Starting the performance appraisal system: The yellow meeting

by on June 5, 2009 · 0 Comment POSTED IN: HR Info Center

The process is vital in an employee performance appraisal system

Give the employees a week’s notice and tell them why they are going to have a performance appraisal meeting

Block-out an hour but tell them 45 minutes. Par for this course is 45 minutes in this meeting. You can go to an hour and I don’t have a problem with that. Go in an hour and a half, I got a problem with that.

Be generous but ration time
Because if you start stretching this, somebody is going to take it to the wall, okay. Somebody is going to come in and their favorite topic is themselves. And they don’t ever get to talk about this stuff and by golly, they’re all revved up and you’re going to feel guilty for not letting them talk about themselves and the next thing you know you’ve blown four hours, The problem with that is two people times four hours when you could have done it for 45 minutes. That’s a real issue

Be balanced
Remember its like kids at Christmas or Hanukkah. They kind of measure their gifts against each other to see if you love them equally. In this process, your time and attention is really precious. You’re giving that your employees and you want to do it on a budget for the business.

You got to teach them the whole process and meaning behind the performance appraisal system used in Catalytic Coaching. Before you go to the first meeting, the employee needs to know what the third meeting looks like and the fourth meeting looks like, et cetera. Otherwise, they won’t stick their neck out. They don’t know where you’re going with this, on the first step, they won’t do it.

The employee writes up this review with the manager, okay. They bring in two copies, one for the manager, and one for them. They bring it in, they got two size of one piece of paper, they sit down and we do something really unusual in the context of the employer-employee relationship. The manager listens, ask questions and take notes.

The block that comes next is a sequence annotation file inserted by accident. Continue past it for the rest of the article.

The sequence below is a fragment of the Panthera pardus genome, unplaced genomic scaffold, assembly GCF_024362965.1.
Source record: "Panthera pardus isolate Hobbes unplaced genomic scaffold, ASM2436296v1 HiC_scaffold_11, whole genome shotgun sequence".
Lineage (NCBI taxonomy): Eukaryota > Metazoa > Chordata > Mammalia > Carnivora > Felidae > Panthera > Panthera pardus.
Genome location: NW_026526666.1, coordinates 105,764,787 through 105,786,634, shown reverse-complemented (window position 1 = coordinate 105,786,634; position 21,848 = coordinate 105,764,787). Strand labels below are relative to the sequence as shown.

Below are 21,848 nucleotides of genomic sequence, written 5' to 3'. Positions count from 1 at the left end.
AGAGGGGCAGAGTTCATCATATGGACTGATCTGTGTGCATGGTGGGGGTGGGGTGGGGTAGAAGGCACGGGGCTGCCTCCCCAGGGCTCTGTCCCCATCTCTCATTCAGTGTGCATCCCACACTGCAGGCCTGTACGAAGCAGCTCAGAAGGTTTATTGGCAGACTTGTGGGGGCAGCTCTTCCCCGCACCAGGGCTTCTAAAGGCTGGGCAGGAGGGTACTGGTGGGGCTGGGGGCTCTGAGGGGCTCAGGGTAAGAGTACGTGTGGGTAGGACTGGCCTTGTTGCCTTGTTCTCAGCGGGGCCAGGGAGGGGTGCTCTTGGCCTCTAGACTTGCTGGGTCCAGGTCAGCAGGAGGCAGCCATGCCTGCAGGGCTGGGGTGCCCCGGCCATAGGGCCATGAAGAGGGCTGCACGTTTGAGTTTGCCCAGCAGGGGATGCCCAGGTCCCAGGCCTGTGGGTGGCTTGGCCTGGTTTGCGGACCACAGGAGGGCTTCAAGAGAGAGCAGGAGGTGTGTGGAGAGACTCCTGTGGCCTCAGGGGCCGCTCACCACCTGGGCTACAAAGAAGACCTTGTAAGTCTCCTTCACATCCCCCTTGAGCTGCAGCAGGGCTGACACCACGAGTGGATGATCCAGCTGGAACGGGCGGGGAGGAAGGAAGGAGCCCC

Okay now, if I had a stop watch and I was sitting in that session, here’s exactly what I want to be, real clear, I want – if I’m measuring lip movement, I want 90% of the lip movement to come from the employee and 10% of lip movement come from the boss. And the 10% of the boss ought to be questions, okay, clarifying questions.

What I don’t want is the boss to do thumbs up, thumbs down on everything the employee says. I want the boss to figure out what planet is this employee coming from, okay? There may not be a lot of option on their planet but what you want to find out is how much oxygen they actually have, maybe more than you give them credit for.

Meet in private and with no distractions
Do this some place where you can close the door, have it private. You do not want to do this in a public place, okay? This is a private conversation. Turn off your cell phone. Look at the employee and tell him to do the same. What do you tell them when you do this? Well, I think you’re telling them that – to have your full and undivided attention. You care about them, and you care about their career.

Edited remarks from the Rapid Learning Institute webinar “No More Performance Reviews! – A Revolutionary Approach to Performance Feedback” by Gary Markle

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